New paper came out on responses of a tropical free-tailed bat to distress calls. The title is Distress Calls of a Fast-Flying Bat (Molossus molossus) Provoke Inspection Flights but Not Cooperative Mobbing. Here’s the story behind the paper.
A year ago, I took a great field course on animal communication sponsored by a collaboration between German and US labs. The goal of this course was to create teams with both German and US graduate students. Each team focused on studying acoustic communication in a different taxa (bird, frogs, bats, and bats). There were two bat teams because all of the instructors and about half of the students studied bats. Each team was expected to do conduct a small research project that would lead to a peer-reviewed publication. I thought that was pretty ambitious.
I was interested in studying responses of bats to distress calls. At the international bat conference the previous year, I met a M.Sc. student who did a fascinating playback study where he played distress calls of bats (a Rhinolophus) outside of caves, where the calls were recorded at the same or different caves. After talking a bit, he asked me for help with the statistical analysis. So I re-did all the statistics and sent it back. In the original drafts, he claimed that the bats were mobbing and attacking the speaker, but it seemed possible (and more likely to me) that the bats were simply making more passes to inspect the source of the distress calls, especially given the effect sizes. He also did not take video footage, so there was no direct evidence of what the bats were actually doing. I thought the conclusion of mobbing was therefore unwarranted. I suggested he tone down his interpretations and send the paper to PLOS One. Instead he stuck to the more exciting story and sent the paper to Biology Letters and Behavioral Ecology and Sociobiology… with my name on it, even though I did not approve or even see the manuscript. Thankfully, it was rejected from both journals. I have not heard back about the manuscript since then. I don’t blame the author that much. I think it was largely 1) a communication error, because he could not speak English very well, and 2) and example of how distorted the academic incentive structures have become.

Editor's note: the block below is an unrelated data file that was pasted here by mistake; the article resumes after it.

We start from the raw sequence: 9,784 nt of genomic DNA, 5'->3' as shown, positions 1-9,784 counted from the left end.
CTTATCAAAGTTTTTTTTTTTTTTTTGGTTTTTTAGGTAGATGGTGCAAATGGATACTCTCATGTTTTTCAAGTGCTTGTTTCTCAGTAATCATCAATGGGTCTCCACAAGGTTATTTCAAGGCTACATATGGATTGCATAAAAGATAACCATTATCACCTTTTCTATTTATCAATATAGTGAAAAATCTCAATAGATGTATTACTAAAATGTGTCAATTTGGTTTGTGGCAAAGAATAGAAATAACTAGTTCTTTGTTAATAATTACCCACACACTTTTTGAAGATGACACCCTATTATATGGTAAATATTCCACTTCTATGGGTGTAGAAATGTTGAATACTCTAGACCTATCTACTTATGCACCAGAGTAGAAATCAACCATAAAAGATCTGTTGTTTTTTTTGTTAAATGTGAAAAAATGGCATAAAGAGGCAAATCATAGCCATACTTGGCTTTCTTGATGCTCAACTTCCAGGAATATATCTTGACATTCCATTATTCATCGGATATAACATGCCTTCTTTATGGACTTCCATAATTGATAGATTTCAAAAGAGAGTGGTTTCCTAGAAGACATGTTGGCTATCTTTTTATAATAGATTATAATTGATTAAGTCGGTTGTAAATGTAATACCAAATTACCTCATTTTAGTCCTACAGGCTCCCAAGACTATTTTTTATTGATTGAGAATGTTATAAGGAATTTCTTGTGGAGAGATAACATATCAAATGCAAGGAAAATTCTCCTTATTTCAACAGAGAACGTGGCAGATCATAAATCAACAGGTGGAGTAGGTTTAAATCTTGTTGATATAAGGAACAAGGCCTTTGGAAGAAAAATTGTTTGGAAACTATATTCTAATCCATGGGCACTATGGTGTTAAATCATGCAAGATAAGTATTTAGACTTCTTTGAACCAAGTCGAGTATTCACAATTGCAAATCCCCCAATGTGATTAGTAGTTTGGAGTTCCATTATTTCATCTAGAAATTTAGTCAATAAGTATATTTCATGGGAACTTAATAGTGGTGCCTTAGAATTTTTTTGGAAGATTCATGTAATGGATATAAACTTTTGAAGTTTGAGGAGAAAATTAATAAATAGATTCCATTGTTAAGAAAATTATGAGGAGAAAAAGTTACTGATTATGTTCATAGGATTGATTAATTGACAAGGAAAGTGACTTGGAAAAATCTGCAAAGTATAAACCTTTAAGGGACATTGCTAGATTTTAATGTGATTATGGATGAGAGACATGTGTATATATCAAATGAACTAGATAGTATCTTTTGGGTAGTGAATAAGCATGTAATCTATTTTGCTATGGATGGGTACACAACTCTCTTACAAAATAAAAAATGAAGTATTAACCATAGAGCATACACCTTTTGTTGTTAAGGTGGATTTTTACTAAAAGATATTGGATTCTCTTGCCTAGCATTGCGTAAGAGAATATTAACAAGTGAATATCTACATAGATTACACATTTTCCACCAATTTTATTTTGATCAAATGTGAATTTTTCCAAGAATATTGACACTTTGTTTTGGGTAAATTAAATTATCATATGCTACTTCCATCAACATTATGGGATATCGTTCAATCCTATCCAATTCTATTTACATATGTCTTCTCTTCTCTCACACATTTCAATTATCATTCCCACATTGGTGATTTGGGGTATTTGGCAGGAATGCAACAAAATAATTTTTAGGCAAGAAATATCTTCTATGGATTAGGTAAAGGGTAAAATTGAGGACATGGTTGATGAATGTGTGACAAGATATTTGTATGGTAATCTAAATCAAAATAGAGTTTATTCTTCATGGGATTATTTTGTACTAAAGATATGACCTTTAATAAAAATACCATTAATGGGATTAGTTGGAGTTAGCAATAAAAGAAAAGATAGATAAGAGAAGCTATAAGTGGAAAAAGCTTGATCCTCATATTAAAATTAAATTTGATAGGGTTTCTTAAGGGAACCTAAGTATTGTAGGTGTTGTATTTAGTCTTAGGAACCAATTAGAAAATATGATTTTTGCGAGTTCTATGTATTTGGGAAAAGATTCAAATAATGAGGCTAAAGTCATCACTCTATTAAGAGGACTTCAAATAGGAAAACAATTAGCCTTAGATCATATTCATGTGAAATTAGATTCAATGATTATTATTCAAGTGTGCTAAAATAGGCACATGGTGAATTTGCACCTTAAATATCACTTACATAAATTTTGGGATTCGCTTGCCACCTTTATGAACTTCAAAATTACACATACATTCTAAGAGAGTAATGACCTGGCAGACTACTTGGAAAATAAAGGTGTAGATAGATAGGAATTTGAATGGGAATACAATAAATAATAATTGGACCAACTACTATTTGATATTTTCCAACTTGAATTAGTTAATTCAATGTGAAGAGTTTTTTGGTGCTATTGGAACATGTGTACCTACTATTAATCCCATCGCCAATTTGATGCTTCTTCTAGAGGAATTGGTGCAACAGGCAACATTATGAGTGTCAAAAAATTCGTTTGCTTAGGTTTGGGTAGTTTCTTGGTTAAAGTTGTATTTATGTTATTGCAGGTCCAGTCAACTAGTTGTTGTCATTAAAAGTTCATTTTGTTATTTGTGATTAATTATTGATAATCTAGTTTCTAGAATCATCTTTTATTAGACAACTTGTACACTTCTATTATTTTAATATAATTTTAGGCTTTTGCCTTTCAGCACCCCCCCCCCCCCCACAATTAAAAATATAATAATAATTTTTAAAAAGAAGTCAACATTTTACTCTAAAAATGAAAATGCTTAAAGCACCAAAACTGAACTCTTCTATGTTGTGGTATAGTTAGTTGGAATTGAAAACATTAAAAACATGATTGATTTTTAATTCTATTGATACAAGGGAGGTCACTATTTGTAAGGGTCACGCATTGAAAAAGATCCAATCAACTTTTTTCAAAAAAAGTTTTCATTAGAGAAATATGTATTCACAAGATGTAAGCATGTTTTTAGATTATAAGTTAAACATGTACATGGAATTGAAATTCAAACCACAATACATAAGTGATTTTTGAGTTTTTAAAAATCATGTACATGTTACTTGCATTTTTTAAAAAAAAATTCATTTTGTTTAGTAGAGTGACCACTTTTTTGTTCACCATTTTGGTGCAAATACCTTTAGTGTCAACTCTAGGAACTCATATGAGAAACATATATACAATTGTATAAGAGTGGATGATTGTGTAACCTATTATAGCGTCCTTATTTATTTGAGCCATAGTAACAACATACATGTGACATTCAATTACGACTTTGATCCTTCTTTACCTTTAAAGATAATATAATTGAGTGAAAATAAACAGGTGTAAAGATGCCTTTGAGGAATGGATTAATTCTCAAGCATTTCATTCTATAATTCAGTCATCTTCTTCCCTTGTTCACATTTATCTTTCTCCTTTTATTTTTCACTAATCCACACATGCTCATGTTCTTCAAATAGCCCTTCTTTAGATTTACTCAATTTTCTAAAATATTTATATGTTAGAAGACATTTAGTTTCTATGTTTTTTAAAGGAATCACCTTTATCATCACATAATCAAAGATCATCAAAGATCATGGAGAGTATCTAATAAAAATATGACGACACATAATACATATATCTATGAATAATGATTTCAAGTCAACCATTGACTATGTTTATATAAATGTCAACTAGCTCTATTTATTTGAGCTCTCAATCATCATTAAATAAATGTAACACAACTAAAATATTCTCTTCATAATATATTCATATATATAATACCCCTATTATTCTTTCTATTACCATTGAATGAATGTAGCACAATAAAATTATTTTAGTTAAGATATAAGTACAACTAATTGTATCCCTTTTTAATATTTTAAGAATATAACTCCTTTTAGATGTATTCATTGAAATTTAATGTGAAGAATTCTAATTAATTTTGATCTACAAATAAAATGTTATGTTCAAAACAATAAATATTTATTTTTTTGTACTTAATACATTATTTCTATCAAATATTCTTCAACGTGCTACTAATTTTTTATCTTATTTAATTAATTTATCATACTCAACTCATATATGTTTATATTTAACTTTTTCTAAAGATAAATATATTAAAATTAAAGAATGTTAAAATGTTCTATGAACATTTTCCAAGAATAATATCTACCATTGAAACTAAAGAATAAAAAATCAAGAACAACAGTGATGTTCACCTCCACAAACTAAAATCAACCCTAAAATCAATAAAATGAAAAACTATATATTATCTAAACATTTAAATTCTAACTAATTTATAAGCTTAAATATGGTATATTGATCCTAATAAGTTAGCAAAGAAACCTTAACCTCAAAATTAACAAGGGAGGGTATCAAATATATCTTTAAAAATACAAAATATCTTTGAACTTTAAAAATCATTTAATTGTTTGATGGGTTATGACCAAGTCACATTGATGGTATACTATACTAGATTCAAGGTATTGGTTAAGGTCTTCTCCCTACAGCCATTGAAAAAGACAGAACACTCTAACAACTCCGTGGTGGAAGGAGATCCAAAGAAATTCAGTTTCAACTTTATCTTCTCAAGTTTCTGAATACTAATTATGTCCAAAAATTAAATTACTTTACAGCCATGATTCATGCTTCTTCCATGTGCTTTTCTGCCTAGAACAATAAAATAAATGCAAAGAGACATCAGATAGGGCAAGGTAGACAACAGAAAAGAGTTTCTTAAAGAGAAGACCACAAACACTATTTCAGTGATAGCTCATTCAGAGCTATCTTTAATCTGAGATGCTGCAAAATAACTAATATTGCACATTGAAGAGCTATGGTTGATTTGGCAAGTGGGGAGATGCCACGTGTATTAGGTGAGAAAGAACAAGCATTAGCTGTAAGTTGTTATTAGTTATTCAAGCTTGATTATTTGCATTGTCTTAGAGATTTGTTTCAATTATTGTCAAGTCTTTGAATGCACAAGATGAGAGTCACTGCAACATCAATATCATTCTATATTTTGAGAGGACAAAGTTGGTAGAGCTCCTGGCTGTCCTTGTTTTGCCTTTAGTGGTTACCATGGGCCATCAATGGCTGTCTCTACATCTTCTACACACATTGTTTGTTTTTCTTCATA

But I still wanted to know about cooperative mobbing in bats. Is it real? If so, how common is it? This is something that is relatively common in birds. Where I used to live I would see crows and other birds mobbing raptors all the time:
There have been a number of papers suggesting that bats, like birds, will also mob if they hear distress calls. I’ve heard many people talk about this behavior, so it is something that at least some people believe bats do. But I have never seen it myself. There have been two studies that have actually observed bats mobbing predators, so we know some bats do mob. But we don’t know common it is, and I was a skeptical of reports in the literature based on playbacks of distress calls, including the recent one above that was not published.